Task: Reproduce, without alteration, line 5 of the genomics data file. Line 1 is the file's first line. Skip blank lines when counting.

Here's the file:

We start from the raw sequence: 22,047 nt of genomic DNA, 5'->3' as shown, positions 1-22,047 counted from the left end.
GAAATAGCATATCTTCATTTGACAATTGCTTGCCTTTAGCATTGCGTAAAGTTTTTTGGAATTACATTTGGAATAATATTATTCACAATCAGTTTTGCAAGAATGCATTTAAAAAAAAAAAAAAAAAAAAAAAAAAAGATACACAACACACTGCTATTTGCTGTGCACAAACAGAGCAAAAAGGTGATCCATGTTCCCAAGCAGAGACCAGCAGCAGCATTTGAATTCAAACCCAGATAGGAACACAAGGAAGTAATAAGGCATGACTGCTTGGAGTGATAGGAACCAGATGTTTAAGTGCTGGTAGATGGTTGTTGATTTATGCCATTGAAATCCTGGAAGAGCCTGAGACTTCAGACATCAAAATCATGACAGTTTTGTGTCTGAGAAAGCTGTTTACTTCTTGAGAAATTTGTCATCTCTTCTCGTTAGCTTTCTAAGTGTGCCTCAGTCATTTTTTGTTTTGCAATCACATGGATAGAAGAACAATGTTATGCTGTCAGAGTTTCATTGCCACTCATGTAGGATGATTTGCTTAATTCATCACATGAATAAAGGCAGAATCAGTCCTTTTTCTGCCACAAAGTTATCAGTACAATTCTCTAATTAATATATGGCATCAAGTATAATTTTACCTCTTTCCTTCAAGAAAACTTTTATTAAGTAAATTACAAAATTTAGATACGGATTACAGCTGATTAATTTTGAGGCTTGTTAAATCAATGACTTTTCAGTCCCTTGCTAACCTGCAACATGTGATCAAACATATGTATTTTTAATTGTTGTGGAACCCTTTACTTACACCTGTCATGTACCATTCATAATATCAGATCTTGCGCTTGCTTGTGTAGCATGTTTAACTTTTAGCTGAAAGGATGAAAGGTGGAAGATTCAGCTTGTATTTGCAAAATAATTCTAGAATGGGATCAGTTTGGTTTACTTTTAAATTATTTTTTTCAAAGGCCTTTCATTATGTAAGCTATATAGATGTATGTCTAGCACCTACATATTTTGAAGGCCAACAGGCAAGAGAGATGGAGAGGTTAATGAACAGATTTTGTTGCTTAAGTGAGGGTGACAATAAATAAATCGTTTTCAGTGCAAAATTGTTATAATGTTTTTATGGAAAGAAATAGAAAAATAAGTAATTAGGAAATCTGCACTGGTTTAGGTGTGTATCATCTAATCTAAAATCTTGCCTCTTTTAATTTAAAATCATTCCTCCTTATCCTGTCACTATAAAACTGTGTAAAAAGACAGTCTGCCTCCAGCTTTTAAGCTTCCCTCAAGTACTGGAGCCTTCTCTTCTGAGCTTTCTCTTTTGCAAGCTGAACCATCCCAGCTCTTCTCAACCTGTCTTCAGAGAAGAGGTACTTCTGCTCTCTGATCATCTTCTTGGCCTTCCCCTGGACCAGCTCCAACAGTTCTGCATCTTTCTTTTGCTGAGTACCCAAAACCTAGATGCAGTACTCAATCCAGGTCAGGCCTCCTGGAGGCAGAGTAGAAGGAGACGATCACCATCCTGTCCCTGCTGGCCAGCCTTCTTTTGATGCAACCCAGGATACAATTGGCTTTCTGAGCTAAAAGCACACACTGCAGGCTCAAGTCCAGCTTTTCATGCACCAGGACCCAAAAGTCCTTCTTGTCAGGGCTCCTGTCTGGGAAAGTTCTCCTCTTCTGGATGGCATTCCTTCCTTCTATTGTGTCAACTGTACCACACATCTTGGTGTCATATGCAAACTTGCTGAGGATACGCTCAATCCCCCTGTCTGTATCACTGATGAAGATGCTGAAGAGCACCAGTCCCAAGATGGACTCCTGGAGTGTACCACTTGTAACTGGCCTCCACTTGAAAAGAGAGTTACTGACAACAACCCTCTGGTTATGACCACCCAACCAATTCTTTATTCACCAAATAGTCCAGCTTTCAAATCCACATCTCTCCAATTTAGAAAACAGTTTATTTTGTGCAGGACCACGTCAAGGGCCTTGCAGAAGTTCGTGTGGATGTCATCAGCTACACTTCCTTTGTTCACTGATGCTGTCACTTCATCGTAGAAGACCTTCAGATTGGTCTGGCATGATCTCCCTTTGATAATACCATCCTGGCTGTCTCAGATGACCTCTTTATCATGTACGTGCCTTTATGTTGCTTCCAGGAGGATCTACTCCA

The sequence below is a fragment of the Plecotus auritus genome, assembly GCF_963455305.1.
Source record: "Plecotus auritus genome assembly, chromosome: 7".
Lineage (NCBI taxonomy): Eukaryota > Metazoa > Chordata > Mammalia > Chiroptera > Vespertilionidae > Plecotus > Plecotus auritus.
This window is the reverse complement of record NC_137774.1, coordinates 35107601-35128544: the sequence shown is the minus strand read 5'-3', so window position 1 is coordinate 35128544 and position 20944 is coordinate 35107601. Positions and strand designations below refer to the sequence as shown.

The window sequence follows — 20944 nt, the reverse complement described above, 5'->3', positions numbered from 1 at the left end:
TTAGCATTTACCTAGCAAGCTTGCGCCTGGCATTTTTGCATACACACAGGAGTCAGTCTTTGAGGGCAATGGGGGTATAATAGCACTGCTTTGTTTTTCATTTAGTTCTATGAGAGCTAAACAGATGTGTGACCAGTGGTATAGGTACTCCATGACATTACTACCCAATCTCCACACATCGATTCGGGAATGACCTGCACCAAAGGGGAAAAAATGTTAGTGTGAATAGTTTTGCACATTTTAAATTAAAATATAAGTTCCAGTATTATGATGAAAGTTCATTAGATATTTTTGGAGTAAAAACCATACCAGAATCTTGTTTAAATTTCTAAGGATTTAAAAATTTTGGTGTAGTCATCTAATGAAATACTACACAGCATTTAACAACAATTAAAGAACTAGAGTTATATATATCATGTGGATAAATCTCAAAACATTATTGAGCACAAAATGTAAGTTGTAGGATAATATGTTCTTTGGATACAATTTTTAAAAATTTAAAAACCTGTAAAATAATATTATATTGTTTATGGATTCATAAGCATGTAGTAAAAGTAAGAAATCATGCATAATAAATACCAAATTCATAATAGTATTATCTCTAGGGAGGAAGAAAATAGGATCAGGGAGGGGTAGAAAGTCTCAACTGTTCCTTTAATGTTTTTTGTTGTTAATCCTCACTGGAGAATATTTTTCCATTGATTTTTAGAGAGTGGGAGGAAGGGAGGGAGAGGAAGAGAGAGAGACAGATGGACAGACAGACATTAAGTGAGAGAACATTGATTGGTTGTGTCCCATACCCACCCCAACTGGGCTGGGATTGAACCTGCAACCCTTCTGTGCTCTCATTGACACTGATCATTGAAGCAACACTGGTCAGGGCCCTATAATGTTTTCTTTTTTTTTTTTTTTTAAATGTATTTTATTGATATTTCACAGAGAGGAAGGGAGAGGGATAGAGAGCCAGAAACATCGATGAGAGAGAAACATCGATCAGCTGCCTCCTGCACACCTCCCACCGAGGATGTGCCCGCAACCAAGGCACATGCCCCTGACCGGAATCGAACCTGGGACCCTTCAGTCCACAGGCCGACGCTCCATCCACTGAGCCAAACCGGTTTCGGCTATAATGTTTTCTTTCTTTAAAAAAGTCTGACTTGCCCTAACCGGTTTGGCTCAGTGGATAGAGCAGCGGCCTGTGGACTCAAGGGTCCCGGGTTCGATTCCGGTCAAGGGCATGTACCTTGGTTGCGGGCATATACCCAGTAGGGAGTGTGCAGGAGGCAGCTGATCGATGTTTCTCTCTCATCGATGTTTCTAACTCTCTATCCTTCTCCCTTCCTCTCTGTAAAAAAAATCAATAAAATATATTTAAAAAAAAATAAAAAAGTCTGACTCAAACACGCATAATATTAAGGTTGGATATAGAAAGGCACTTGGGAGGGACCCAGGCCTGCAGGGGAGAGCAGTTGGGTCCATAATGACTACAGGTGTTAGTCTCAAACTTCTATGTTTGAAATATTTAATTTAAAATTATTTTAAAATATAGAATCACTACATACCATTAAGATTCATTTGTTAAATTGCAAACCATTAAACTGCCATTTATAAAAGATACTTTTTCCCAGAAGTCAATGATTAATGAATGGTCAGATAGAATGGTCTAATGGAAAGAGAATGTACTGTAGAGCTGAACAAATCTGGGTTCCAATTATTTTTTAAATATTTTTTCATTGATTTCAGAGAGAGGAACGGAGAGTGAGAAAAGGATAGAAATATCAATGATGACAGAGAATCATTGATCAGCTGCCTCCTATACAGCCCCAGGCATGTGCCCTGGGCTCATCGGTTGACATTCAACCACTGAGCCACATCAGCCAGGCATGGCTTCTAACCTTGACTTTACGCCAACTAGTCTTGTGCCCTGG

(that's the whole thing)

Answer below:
Lineage (NCBI taxonomy): Eukaryota > Metazoa > Chordata > Mammalia > Chiroptera > Vespertilionidae > Plecotus > Plecotus auritus.